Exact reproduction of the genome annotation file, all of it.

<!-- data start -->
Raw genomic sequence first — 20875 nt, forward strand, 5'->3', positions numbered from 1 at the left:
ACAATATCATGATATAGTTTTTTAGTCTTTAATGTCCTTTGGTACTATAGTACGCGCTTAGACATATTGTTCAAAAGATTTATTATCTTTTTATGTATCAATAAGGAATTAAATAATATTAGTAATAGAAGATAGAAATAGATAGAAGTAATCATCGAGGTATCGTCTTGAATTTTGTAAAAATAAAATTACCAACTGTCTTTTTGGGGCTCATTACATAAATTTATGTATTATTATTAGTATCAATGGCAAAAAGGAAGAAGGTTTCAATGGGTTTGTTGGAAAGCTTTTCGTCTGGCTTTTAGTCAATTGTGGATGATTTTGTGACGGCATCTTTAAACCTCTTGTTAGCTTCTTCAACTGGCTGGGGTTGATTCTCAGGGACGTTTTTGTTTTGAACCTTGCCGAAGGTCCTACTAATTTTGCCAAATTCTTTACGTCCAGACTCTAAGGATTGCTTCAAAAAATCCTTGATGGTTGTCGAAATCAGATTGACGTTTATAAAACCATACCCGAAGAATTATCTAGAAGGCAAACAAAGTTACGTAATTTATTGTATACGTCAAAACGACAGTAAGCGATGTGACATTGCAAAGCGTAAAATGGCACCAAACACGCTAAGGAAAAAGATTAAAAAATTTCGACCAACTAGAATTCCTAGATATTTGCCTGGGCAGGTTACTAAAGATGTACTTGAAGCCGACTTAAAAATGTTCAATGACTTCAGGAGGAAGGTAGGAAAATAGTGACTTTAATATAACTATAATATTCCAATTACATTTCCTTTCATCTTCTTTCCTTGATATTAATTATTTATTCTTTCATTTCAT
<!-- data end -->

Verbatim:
Raw genomic sequence first — 20875 nt, forward strand, 5'->3', positions numbered from 1 at the left:
ACAATATCATGATATAGTTTTTTAGTCTTTAATGTCCTTTGGTACTATAGTACGCGCTTAGACATATTGTTCAAAAGATTTATTATCTTTTTATGTATCAATAAGGAATTAAATAATATTAGTAATAGAAGATAGAAATAGATAGAAGTAATCATCGAGGTATCGTCTTGAATTTTGTAAAAATAAAATTACCAACTGTCTTTTTGGGGCTCATTACATAAATTTATGTATTATTATTAGTATCAATGGCAAAAAGGAAGAAGGTTTCAATGGGTTTGTTGGAAAGCTTTTCGTCTGGCTTTTAGTCAATTGTGGATGATTTTGTGACGGCATCTTTAAACCTCTTGTTAGCTTCTTCAACTGGCTGGGGTTGATTCTCAGGGACGTTTTTGTTTTGAACCTTGCCGAAGGTCCTACTAATTTTGCCAAATTCTTTACGTCCAGACTCTAAGGATTGCTTCAAAAAATCCTTGATGGTTGTCGAAATCAGATTGACGTTTATAAAACCATACCCGAAGAATTATCTAGAAGGCAAACAAAGTTACGTAATTTATTGTATACGTCAAAACGACAGTAAGCGATGTGACATTGCAAAGCGTAAAATGGCACCAAACACGCTAAGGAAAAAGATTAAAAAATTTCGACCAACTAGAATTCCTAGATATTTGCCTGGGCAGGTTACTAAAGATGTACTTGAAGCCGACTTAAAAATGTTCAATGACTTCAGGAGGAAGGTAGGAAAATAGTGACTTTAATATAACTATAATATTCCAATTACATTTCCTTTCATCTTCTTTCCTTGATATTAATTATTTATTCTTTCATTTCAT